There aren’t many things in this world I take seriously. Academics, my job, and my personal health are all things that take a back seat to life’s far more important offerings. Things like zombie movies, whiskey, and browsing the camping section at Walmart while wishing I would have done well enough in school to have earned a better job so that I wouldn’t have to drink myself into oblivion every night in ill-fated attempts at coping with the fact that I now have to live in a tent because I’m a complete failure. Also, hamburgers. I love hamburgers.
Generally speaking, I tend to separate burgers into a few different sub-categories; low-end, middle class, and the 1%. Low-end burgers are what you’d expect to find at most fast food joints. It isn’t that they are bad by any means, it’s just that they are quickly thrown together with less-that-fresh ingredients. Their biggest advantages are being quick, readily available, and inexpensive.
Middle class burgers are usually what you or I would make at home ourselves, or what you’d find at establishments like local diners, sit-down casual restaurants, and burger specialty joints like Five Guys Burgers and Fries. These burgers are served in casual environments, cost $10 – $15 served with a side and drink, and are often far more delicious than their low-end brethren.
Then you have the snoody, expensive 1%. I’ve never tasted one of these luxurious burgers and until I break the habit of being poor and wearing the same pair of blue-jeans for months at a time, I never will.
Burger King’s new Chef’s Choice Burgers are an attempt at serving a seemingly middle class burger and low-end burger prices, with the convenience associated with fast food. This happens all the time (hell, it is Hardee’s entire business strategy), but rarely turn out to be anything more than low-end burgers getting dressed up for an interview at a job they’re not qualified to work. And while Burger King’s Bacon and Bleu burger looks handsome in its tasty attire, the more you get to know it, the more you realize it’s nothing special.
And that is precisely the problem with BK’s newest attempt at crafting a faux middle class burger. It is quite simple nothing special. While I do admit that the artisan-style bun is actually rather delicious, I also acknowledge that it is the best part of the burger. The tomatoes, red onions, and romaine lettuce are all standard fast food fare, and the ground chuck patty lacks much flavor. However, the bacon was crisp and possessed a nice texture, and the signature bleu cheese was plentiful and melted over the patty.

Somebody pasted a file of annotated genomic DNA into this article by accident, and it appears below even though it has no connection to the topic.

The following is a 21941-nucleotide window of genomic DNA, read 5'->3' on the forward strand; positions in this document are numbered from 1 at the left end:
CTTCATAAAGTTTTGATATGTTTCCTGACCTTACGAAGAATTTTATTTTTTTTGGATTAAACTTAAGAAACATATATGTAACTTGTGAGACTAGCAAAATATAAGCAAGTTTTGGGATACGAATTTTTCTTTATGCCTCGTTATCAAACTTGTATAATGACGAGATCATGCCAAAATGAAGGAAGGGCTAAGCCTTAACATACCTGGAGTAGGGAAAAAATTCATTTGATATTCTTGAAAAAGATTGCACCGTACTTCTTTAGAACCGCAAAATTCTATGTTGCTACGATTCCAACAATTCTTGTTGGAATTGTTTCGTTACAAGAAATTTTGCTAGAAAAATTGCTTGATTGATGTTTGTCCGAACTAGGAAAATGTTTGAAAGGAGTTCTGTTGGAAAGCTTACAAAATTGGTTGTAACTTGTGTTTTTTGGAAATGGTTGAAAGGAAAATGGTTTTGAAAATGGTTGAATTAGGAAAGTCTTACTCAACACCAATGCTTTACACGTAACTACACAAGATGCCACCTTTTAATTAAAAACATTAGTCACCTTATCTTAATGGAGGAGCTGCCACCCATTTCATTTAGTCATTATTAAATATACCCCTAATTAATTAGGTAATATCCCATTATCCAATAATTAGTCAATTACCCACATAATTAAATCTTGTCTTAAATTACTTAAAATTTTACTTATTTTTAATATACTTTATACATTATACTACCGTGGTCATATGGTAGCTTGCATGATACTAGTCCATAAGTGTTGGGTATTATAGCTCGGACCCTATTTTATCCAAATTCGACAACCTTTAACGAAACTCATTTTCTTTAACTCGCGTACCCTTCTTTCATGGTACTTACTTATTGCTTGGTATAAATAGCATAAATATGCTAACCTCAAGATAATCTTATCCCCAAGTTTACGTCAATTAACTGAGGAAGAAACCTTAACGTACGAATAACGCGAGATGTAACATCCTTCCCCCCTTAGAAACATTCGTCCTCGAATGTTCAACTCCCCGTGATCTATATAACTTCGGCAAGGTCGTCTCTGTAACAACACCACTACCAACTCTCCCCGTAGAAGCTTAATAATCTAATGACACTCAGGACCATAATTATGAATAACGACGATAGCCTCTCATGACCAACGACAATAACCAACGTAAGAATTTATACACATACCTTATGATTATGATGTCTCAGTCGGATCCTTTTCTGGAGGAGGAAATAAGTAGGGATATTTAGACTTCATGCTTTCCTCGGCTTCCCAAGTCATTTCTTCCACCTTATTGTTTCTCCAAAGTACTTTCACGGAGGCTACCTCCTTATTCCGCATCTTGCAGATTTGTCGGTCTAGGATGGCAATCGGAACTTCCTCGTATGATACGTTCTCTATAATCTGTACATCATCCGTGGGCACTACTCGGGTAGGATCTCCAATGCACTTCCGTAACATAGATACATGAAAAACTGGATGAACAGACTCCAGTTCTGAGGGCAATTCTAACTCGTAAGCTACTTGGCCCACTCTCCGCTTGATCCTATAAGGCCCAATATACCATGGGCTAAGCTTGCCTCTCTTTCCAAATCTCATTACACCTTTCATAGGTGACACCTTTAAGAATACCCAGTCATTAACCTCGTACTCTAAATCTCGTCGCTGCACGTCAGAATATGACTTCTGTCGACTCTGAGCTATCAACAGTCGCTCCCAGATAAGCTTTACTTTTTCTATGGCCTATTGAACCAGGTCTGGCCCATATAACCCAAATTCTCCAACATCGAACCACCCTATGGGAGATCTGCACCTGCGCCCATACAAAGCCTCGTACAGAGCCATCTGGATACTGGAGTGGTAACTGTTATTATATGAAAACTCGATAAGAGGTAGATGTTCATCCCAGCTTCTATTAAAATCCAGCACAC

The sad thing is, there was far too much bleu cheese on the burger. So much so that absolutely the flavor of absolutely every other ingredient was lost in the overpowering musk of the cheese. The bacon, beef, mayo… hell, even the red onions lacked the ability to maintain or establish a presence thanks to the surplus of bleu cheese.
And $6.99 for the sandwich alone? Ridiculous. Seven bucks before tax for a mid-sized burger with a fancy-sounding moniker slapped onto it is quite simply unreasonable for a hastily prepared fast food burger. Seven dollars for a meal would have suited me just fine, but this product is a mere $3 away from what you’d spend on a meal at a dedicated burger establishment, and leagues away from being comparable in quality.
Does it Hit the Spot?
Honestly, I cannot say that it does. Burger King’s Bacon and Bleu Chef’s Choice Burger might fill you up, but not without putting a sizable dent in your wallet and leaving you feeling remorseful for spending seven dollars on a burger that falls below mediocre in quality. The flavor consists almost exclusively of bleu cheese, leaving an offensive taste in your mouth and horrible odor on your breath. While it certainly isn’t the worst burger you’ll find in a fast food establishment, it’s pretty close and is no where near worth the asking price.